AMN Reviews: John Zorn – The Garden of Earthly Delights (2017; Tzadik)

8351Time flies. Two years ago I wrote a review of John Zorn‘s Simulacrum, the first release of his organ-based heavy metal trio consisting of John Medeski (Medeski, Martin, and Wood) on said organ, Kenny Grohowski (Abraxas) on drums, and Matt Hollenberg (Cleric) on guitar. And just last month their sixth album came out.

This time around they are joined by Trevor Dunn (Mr. Bungle, Secret Chiefs 3) on bass for all tracks, as well as New-York-based experimentalist Sara Serpa on occasional vocals. The addition of these individuals, along with the contributions of Medeski, help shift the overall sound of The Garden of Earthly Delights away from the all-out technical metal / math rock attack of Grohowski and Hollenberg into a direction reflecting more jazz, blues, and atmospherics. Case in point, Dunn provides wandering bass lines while Hollenberg takes it down a notch and offers a handful of undistorted melodies. Medeski uses organ chording and slow themes to accentuate this approach. Serpa’s wordless vocals are used minimally, mainly on the final track. Once again, Zorn serves as composer, and does not perform.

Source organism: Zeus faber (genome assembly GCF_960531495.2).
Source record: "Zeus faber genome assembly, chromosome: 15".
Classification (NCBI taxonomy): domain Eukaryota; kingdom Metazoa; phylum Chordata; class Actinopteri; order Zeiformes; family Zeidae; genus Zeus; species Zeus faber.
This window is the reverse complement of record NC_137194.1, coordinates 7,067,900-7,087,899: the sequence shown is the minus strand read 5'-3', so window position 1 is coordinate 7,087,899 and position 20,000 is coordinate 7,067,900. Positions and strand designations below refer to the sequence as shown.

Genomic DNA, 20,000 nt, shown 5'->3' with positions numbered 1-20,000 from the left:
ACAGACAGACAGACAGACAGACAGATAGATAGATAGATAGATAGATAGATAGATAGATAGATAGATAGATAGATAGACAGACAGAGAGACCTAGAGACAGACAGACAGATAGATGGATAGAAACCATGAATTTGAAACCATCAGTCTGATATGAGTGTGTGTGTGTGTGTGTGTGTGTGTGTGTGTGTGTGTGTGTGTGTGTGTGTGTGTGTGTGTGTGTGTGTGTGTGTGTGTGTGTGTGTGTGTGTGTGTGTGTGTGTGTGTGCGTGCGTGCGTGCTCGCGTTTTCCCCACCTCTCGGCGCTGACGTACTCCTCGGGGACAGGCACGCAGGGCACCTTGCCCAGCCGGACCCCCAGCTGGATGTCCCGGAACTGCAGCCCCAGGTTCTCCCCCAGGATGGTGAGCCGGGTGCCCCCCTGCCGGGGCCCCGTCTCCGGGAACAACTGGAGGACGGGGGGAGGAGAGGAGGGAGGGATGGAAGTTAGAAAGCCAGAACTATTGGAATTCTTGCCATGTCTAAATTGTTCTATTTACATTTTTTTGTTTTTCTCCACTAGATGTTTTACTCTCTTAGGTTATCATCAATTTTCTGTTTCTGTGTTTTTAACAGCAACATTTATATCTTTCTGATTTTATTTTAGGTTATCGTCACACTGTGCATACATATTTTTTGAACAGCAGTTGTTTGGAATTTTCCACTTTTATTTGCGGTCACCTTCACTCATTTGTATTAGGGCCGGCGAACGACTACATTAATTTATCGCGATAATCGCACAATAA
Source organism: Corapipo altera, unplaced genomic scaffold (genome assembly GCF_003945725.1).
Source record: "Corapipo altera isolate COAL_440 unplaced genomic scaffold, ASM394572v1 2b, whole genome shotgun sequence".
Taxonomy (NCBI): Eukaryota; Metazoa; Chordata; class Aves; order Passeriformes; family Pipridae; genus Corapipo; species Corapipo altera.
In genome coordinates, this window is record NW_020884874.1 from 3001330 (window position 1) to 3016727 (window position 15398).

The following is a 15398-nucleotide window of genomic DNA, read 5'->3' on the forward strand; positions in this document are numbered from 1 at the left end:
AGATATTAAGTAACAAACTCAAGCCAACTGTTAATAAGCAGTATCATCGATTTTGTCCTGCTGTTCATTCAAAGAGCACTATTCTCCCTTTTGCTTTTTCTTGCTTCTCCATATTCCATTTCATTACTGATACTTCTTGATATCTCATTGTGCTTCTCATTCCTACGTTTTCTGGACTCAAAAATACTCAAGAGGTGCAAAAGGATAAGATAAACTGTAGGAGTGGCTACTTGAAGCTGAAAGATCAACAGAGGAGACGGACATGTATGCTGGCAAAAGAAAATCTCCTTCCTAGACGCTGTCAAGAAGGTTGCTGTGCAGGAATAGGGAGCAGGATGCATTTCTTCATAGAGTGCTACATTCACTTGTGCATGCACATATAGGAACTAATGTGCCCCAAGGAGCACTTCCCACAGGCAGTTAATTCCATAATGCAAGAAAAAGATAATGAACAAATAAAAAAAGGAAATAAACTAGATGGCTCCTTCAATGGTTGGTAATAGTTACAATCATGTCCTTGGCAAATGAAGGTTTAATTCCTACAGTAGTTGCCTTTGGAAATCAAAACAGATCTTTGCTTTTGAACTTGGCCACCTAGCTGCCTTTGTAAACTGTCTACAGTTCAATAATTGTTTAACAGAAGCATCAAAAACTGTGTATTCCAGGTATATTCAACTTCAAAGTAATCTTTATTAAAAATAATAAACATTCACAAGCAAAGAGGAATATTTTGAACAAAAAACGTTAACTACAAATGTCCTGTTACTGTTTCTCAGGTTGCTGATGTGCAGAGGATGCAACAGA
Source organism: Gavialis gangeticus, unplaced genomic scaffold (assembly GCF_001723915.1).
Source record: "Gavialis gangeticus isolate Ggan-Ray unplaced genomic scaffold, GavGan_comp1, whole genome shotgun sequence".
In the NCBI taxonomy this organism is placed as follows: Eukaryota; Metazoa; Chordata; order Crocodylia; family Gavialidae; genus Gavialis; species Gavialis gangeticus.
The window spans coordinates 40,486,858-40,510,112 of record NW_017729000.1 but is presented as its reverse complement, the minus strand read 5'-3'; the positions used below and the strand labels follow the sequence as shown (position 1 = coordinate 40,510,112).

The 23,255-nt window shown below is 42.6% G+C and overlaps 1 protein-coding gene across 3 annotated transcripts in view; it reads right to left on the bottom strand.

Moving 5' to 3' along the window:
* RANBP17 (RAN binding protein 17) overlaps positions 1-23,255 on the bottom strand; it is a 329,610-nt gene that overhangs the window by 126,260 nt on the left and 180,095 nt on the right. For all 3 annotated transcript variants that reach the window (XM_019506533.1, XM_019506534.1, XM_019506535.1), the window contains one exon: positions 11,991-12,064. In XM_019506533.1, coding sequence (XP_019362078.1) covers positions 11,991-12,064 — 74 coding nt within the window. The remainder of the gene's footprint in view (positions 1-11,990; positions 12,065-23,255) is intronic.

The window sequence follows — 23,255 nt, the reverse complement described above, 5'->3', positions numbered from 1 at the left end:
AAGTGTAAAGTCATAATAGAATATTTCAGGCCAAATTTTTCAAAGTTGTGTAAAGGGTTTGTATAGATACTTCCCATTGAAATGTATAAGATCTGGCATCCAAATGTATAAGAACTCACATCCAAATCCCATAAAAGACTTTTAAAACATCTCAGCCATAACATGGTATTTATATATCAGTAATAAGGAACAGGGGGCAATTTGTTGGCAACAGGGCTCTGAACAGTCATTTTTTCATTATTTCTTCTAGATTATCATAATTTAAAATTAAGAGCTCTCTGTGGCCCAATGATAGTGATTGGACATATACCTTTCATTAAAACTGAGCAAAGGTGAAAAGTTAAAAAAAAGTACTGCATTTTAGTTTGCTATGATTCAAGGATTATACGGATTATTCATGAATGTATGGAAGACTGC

But there remains a tension to this release – a push and pull between two sides of Zorn. On one hand, you have his “extreme” outlook, characterized in the past by his Painkiller releases. On the other, you have his more recent guitar trio work with Bill Frisell. These styles are not so much combined or mashed together, but integrated into a comprehensive whole. Overriding all of this is another type of tension – a sense of foreboding and unease. The addition of Dunn holding down the low end allows Medeski, Grohowski, and Hollenberg to produce near-ambient layers on top of one another.

There is a lot to like here if you are a fan of any of the aforementioned musicians. Perhaps the heavier parts please these ears the most, but even the slower sections contain labyrinthine exposes of Zorn’s idiosyncratic compositional approach as played by his veteran collaborators. Needless to say, there are plenty of ideas in The Garden of Earthly Delights, and multiple listens will be necessary to unravel its complexity.

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